Okay, so not all anecdotes are created equal. And yes, the book is packed with selective accounts of media-savvy individuals bent on preserving their reputations—no surprise, in a work that relies so heavily on access to private conversations and thoughts.
The book’s ultimate value is the window it provides into how leading figures of the financial system behaved under the pressure of the greatest professional crisis of their lives, and the role played by ego and face-saving during those historic times. We knew that things in the final months were chaotic and out of control. What Sorkin illustrates, and in vivid journalistic detail, is the madcap confusion as frantic government officials try to engineer one merger after another between longstanding rivals while trying to avoid the appearance of doing just that. This leads to some real voyeuristic pleasures. In one memorable passage, Geithner plays matchmaker with Lehman’s Dick Fuld and Barclay’s Bob Diamond:
“He knows you’ll be calling,” Geithner assured [Fuld]. “I understand I’m supposed to call you,” Fuld said when he later reached Diamond. Diamond, however, was clearly flustered, as he thought he had been explicit with Geithner that he didn’t want to talk directly to Fuld about a deal. A deal would have to be brokered by the U.S. government. “I think we should talk,” Fuld said, trying to engage with him. “I don’t see an opportunity for us here,” Diamond answered.
Such scenes, which evoke Harold Pinter or maybe Abbott and Costello, are thick on the ground in TBTF. They are its reason for being.
What readers should not expect is an exploration of the roots of the financial crisis, primers on synthetic collateralized debt obligations, ruminations on the nature of greed, muckraking, moralizing, or thumbsucking of any kind. Any historical context here exists simply to get readers to the next tense conversation in the next glamorous location (the St. Regis, Sun Valley, Dick Fuld’s limo, and so on).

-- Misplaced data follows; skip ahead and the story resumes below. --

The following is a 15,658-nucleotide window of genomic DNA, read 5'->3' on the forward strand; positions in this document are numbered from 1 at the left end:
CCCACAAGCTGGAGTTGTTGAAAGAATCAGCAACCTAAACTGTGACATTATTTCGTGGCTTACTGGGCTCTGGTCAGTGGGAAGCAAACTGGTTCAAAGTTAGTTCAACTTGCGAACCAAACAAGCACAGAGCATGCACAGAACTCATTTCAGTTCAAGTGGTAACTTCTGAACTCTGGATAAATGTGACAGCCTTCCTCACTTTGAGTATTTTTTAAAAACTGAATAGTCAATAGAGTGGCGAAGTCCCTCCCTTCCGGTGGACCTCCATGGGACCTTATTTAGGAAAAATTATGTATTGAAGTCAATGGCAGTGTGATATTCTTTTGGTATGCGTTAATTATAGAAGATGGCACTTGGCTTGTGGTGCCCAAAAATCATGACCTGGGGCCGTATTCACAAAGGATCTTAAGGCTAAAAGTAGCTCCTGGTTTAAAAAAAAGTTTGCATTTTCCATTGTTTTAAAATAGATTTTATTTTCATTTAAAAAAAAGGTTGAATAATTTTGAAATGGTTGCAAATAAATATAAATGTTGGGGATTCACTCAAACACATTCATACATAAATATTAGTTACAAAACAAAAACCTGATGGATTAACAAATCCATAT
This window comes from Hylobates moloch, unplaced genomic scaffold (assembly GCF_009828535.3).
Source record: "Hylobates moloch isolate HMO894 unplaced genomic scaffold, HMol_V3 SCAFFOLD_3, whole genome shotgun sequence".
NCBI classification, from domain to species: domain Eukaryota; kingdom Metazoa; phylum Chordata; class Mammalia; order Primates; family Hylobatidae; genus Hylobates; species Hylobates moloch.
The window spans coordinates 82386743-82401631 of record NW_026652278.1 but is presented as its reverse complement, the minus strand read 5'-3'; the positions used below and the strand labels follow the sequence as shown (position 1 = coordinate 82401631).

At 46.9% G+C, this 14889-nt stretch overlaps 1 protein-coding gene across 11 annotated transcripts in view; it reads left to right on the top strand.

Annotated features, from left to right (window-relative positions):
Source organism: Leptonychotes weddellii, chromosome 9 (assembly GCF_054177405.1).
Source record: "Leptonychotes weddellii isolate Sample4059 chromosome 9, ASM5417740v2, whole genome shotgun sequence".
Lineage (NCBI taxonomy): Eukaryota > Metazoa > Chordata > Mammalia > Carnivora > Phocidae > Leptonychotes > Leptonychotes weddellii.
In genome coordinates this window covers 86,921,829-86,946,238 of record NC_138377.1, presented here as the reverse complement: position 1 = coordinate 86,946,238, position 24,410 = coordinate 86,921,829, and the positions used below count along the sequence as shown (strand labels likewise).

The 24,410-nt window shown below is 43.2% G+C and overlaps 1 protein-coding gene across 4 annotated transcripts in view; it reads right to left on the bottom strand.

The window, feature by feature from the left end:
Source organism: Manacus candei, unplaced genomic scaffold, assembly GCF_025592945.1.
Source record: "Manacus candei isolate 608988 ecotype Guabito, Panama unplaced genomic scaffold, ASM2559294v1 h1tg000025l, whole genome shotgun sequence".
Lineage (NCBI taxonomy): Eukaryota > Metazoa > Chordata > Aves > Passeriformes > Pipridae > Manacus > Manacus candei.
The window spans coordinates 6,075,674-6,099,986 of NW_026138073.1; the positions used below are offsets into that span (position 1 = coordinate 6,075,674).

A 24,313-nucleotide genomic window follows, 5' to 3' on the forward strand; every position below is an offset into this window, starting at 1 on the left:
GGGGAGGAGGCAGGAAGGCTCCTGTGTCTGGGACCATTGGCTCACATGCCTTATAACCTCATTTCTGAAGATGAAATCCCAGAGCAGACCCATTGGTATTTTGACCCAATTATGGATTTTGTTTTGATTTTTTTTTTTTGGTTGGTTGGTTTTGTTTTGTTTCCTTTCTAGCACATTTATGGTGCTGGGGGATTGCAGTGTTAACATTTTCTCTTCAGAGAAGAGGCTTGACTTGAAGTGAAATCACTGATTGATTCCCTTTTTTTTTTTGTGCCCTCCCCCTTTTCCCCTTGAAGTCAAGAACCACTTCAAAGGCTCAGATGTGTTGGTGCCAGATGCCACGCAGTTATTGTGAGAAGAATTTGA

When Sorkin does take a step back from his fly-on-the-wall reportage, his analysis and conclusions are unoriginal and middle of the road. The prose is pure newspaper-ese (“Wearing one of his trademark off-the-rack, no-fuss suits and tortoise-rimmed glasses, Buffett. . . .”). There are no characters to speak of. The protagonists are mostly stick figures, square-jawed types running around with their hair on fire, uttering dialogue straight out of an action movie. Three specimens should give you the idea:
McGee shot a nervous glance at McDade, as if to say, “We’re fucked.”
For fuck’s sake, Wilkinson thought.
“Why didn’t we know this earlier? This is fucking crazy.”
Basically, TBTF is the 24 of financial-crisis books. The world is about to blow up, and everybody is Jack Bauer. Interestingly, the only figure to emerge with at least a shred of personality is Dick Fuld. Sorkin has assembled so much material on the Lehman lifer that the reader is able to witness the unraveling of his personality as months of stress and sleepless nights take their toll. After a while, the only person who doesn’t know he’s finished as CEO of Lehman is Fuld himself. This, Sorkin makes clear, is a man who has sat through one too many conference calls:
“Look into the whites of my eyes,” he said. “There isn’t enough room for both of us at the top here. We both know that.” He paused and stared at Diamond intently. “I’m willing to step aside to make this work for the firm.”
For all that, Sorkin’s account gives the impression that egomania and personality clashes were rarely, if ever, decisive in the end; if deals crashed, it was because the numbers were what they were. In one good scene, a Chase banker named Tim Main embarrasses his boss, Jamie Dimon, during a sales call by telling a roomful of AIG executives that it is important for clients to “recognize their own problems and shortcomings.” On Wall Street, this is considered a major faux pas. Main was taken off the deal. AIG failed anyway.
There wasn’t much anybody could do at this point. Of course, that’s the problem with this book.
At first glance, TBTF is a simply the latest book to gain entrée to the executive suites where important decisions are made and recreate key scenes in a novelistic fashion. It has drawn comparisons to classics such as Bryan Burrough and John Helyar’s Barbarians at the Gate (1990), but such comparisons are unfair to all sides. Indeed, rereading Barbarians, which is richer by an order of magnitude, shows just how much power relations have shifted between journalists and Wall Street. Back then, access brought a lot more.